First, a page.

NOT JUST YOUR AVERAGE MANAGERS

Best of British list gives UK consumers’ confidence in Britain and shows active fund managers can weather the Brexit storm

With the triggering of Article 50 just around the corner, interest rates remaining low and inflation on the rise, people may be wondering where to put their money in this climate of change. The Best of British Fund Managers list revealed today by TD Direct Investing shows there are a group of British stalwarts who have delivered returns despite Brexit, and outperformed their sector and benchmark for the last decade net of fees.

Mark Slater, of Slater Investments, has once again been crowned the Best British Fund manager, with his focus on investing in smaller companies with unique business models and strong growth prospects continuing to prove attractive. Schroders has stormed its way into the list with three out of four of its funds new additions to the list. Every one of the top 25 has outperformed the FTSE all Share over the ten-year period. Slater delivered returns of 12.6% against the FTSE’s 5.6%, confirming that despite the turbulence of the referendum, active management is still very much alive and working in the UK.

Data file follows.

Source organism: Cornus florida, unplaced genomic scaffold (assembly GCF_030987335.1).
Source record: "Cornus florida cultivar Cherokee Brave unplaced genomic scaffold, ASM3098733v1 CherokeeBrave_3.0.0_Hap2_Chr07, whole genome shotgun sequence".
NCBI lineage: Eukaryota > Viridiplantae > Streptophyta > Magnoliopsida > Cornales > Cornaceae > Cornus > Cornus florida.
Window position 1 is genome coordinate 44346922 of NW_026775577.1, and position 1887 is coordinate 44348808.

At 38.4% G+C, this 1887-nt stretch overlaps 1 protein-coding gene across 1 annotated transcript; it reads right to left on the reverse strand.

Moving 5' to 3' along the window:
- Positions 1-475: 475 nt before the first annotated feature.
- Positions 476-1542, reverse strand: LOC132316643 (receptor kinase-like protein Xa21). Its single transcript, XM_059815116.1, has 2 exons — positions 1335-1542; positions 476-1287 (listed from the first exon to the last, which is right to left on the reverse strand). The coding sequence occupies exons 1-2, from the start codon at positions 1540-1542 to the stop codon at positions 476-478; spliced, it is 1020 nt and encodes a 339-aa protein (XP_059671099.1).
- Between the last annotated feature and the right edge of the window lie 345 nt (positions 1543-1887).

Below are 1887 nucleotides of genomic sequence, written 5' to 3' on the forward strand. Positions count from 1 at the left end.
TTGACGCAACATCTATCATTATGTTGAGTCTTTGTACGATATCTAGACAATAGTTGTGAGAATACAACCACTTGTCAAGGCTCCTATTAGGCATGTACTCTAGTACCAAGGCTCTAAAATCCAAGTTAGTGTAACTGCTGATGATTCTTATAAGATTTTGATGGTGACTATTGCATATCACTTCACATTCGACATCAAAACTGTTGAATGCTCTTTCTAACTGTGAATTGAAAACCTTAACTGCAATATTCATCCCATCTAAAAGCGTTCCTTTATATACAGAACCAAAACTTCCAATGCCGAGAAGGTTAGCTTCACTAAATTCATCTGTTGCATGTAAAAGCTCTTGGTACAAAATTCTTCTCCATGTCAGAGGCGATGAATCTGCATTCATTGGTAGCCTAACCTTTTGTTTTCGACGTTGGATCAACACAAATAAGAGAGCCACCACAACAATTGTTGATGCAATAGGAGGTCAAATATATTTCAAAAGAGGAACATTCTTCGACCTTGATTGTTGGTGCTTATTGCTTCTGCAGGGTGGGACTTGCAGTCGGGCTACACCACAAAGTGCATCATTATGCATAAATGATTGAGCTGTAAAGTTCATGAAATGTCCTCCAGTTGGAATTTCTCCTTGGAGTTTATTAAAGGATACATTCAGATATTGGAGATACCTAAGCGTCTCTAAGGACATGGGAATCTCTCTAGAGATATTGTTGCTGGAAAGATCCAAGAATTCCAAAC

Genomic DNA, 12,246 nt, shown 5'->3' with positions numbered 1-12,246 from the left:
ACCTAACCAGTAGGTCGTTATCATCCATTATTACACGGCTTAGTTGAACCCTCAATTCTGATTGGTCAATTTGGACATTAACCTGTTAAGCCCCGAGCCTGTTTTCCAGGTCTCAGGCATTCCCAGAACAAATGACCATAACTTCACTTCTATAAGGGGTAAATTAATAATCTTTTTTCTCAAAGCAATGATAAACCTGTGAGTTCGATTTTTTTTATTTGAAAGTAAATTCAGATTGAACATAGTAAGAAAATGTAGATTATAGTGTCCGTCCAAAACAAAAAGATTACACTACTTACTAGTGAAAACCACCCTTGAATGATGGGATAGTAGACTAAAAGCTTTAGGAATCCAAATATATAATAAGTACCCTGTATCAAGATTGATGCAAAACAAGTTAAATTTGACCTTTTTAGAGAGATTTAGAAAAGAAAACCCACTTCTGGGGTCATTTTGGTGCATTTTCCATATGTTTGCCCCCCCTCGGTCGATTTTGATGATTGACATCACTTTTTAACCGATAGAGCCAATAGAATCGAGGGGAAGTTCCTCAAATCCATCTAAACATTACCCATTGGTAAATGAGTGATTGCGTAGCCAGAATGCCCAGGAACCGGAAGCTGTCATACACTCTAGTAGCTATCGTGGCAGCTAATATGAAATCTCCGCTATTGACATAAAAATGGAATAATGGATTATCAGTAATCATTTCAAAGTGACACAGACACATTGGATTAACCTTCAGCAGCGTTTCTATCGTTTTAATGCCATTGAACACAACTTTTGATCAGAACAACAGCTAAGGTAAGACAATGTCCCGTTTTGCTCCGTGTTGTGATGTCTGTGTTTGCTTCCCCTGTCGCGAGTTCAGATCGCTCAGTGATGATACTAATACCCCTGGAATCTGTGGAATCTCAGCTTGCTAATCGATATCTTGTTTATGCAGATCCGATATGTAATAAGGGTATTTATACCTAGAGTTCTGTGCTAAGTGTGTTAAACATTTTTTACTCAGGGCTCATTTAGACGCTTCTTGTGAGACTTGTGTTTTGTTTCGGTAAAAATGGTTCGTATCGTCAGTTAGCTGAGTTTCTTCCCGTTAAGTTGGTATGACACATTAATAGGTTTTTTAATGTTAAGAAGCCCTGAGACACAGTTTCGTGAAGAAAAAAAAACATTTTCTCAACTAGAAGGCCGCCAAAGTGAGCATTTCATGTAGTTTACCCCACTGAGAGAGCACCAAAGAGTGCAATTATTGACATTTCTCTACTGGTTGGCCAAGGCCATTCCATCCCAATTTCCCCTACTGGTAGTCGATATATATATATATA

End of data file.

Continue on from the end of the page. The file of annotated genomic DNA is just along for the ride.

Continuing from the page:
Michelle McGrade, Chief Investment Officer of TD Direct Investing, says: “There has been much criticism of active funds, with many saying that the average manager has failed to beat the benchmark. But what this means is that people shouldn’t invest in an average manager. We analysed more than 400 UK funds looking for equity managers with a track record longer than ten years, so ranking in the Top 25 for ten-year performance is a great achievement – these managers really are the best of British.

The outlook for growth in the UK is strong with Theresa May at the helm, and a growth upgrade announced by the Chancellor in the recent budget. However, our own research has shown that investors are most worried not so much about the outcome, but the perceived resistance to it and the potential inability of the government to swiftly exit Europe.